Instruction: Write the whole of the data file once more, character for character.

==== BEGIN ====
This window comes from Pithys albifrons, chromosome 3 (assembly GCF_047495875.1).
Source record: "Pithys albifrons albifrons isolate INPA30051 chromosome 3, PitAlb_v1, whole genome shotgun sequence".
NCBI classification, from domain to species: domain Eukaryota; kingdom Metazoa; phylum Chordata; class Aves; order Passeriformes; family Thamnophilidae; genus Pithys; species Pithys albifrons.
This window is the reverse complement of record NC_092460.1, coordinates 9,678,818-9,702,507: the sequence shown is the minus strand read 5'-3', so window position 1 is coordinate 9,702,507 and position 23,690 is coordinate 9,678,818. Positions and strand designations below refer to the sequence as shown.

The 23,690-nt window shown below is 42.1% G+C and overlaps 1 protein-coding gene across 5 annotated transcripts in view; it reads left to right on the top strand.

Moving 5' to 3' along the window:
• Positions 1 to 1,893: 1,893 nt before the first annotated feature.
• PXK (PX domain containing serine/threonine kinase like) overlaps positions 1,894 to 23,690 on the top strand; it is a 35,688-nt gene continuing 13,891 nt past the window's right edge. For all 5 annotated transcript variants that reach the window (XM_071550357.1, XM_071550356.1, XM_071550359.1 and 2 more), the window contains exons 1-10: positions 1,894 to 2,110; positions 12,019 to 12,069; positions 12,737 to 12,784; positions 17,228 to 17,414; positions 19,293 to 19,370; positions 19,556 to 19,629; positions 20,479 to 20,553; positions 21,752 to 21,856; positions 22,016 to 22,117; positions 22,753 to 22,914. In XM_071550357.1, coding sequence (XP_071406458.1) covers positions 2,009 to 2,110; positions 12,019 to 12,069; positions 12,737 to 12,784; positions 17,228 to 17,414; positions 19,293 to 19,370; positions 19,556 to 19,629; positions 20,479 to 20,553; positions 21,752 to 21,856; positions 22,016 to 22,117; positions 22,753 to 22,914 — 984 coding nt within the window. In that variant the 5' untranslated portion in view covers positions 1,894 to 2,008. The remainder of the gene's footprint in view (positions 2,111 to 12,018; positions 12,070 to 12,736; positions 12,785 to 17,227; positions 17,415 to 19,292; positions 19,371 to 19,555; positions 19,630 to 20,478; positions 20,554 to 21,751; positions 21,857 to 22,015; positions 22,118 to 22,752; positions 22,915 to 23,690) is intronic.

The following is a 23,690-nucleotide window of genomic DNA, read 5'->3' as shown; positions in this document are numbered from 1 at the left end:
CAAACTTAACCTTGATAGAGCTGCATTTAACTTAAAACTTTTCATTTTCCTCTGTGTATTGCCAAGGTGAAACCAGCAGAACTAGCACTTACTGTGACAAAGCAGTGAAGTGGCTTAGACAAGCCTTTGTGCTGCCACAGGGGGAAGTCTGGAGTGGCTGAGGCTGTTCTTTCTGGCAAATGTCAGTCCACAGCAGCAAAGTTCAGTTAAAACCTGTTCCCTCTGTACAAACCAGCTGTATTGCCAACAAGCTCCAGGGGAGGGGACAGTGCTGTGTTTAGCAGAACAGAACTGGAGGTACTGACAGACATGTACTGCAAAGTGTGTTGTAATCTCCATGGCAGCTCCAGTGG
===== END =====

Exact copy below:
This window comes from Pithys albifrons, chromosome 3 (assembly GCF_047495875.1).
Source record: "Pithys albifrons albifrons isolate INPA30051 chromosome 3, PitAlb_v1, whole genome shotgun sequence".
NCBI classification, from domain to species: domain Eukaryota; kingdom Metazoa; phylum Chordata; class Aves; order Passeriformes; family Thamnophilidae; genus Pithys; species Pithys albifrons.
This window is the reverse complement of record NC_092460.1, coordinates 9,678,818-9,702,507: the sequence shown is the minus strand read 5'-3', so window position 1 is coordinate 9,702,507 and position 23,690 is coordinate 9,678,818. Positions and strand designations below refer to the sequence as shown.

The 23,690-nt window shown below is 42.1% G+C and overlaps 1 protein-coding gene across 5 annotated transcripts in view; it reads left to right on the top strand.

Moving 5' to 3' along the window:
• Positions 1 to 1,893: 1,893 nt before the first annotated feature.
• PXK (PX domain containing serine/threonine kinase like) overlaps positions 1,894 to 23,690 on the top strand; it is a 35,688-nt gene continuing 13,891 nt past the window's right edge. For all 5 annotated transcript variants that reach the window (XM_071550357.1, XM_071550356.1, XM_071550359.1 and 2 more), the window contains exons 1-10: positions 1,894 to 2,110; positions 12,019 to 12,069; positions 12,737 to 12,784; positions 17,228 to 17,414; positions 19,293 to 19,370; positions 19,556 to 19,629; positions 20,479 to 20,553; positions 21,752 to 21,856; positions 22,016 to 22,117; positions 22,753 to 22,914. In XM_071550357.1, coding sequence (XP_071406458.1) covers positions 2,009 to 2,110; positions 12,019 to 12,069; positions 12,737 to 12,784; positions 17,228 to 17,414; positions 19,293 to 19,370; positions 19,556 to 19,629; positions 20,479 to 20,553; positions 21,752 to 21,856; positions 22,016 to 22,117; positions 22,753 to 22,914 — 984 coding nt within the window. In that variant the 5' untranslated portion in view covers positions 1,894 to 2,008. The remainder of the gene's footprint in view (positions 2,111 to 12,018; positions 12,070 to 12,736; positions 12,785 to 17,227; positions 17,415 to 19,292; positions 19,371 to 19,555; positions 19,630 to 20,478; positions 20,554 to 21,751; positions 21,857 to 22,015; positions 22,118 to 22,752; positions 22,915 to 23,690) is intronic.

The following is a 23,690-nucleotide window of genomic DNA, read 5'->3' as shown; positions in this document are numbered from 1 at the left end:
CAAACTTAACCTTGATAGAGCTGCATTTAACTTAAAACTTTTCATTTTCCTCTGTGTATTGCCAAGGTGAAACCAGCAGAACTAGCACTTACTGTGACAAAGCAGTGAAGTGGCTTAGACAAGCCTTTGTGCTGCCACAGGGGGAAGTCTGGAGTGGCTGAGGCTGTTCTTTCTGGCAAATGTCAGTCCACAGCAGCAAAGTTCAGTTAAAACCTGTTCCCTCTGTACAAACCAGCTGTATTGCCAACAAGCTCCAGGGGAGGGGACAGTGCTGTGTTTAGCAGAACAGAACTGGAGGTACTGACAGACATGTACTGCAAAGTGTGTTGTAATCTCCATGGCAGCTCCAGTGG